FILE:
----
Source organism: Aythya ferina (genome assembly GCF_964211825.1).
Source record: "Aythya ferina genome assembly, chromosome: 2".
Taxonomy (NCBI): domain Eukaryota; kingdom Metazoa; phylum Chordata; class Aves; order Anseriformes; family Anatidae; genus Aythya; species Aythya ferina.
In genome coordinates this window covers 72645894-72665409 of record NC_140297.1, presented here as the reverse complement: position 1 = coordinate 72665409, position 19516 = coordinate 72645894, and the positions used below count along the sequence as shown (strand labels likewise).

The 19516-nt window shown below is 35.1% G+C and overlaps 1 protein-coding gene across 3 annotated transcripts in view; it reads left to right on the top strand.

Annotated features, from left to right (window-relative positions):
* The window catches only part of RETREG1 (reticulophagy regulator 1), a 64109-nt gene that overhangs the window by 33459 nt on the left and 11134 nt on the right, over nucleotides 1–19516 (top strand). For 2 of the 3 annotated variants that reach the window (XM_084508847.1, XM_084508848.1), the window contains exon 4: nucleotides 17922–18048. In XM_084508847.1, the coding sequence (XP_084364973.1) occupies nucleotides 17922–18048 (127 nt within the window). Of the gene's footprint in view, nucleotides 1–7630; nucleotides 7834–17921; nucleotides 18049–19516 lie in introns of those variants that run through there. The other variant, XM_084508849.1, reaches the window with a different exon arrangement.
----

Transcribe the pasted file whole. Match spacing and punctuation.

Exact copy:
Source organism: Aythya ferina (genome assembly GCF_964211825.1).
Source record: "Aythya ferina genome assembly, chromosome: 2".
Taxonomy (NCBI): domain Eukaryota; kingdom Metazoa; phylum Chordata; class Aves; order Anseriformes; family Anatidae; genus Aythya; species Aythya ferina.
In genome coordinates this window covers 72645894-72665409 of record NC_140297.1, presented here as the reverse complement: position 1 = coordinate 72665409, position 19516 = coordinate 72645894, and the positions used below count along the sequence as shown (strand labels likewise).

The 19516-nt window shown below is 35.1% G+C and overlaps 1 protein-coding gene across 3 annotated transcripts in view; it reads left to right on the top strand.

Annotated features, from left to right (window-relative positions):
* The window catches only part of RETREG1 (reticulophagy regulator 1), a 64109-nt gene that overhangs the window by 33459 nt on the left and 11134 nt on the right, over nucleotides 1–19516 (top strand). For 2 of the 3 annotated variants that reach the window (XM_084508847.1, XM_084508848.1), the window contains exon 4: nucleotides 17922–18048. In XM_084508847.1, the coding sequence (XP_084364973.1) occupies nucleotides 17922–18048 (127 nt within the window). Of the gene's footprint in view, nucleotides 1–7630; nucleotides 7834–17921; nucleotides 18049–19516 lie in introns of those variants that run through there. The other variant, XM_084508849.1, reaches the window with a different exon arrangement.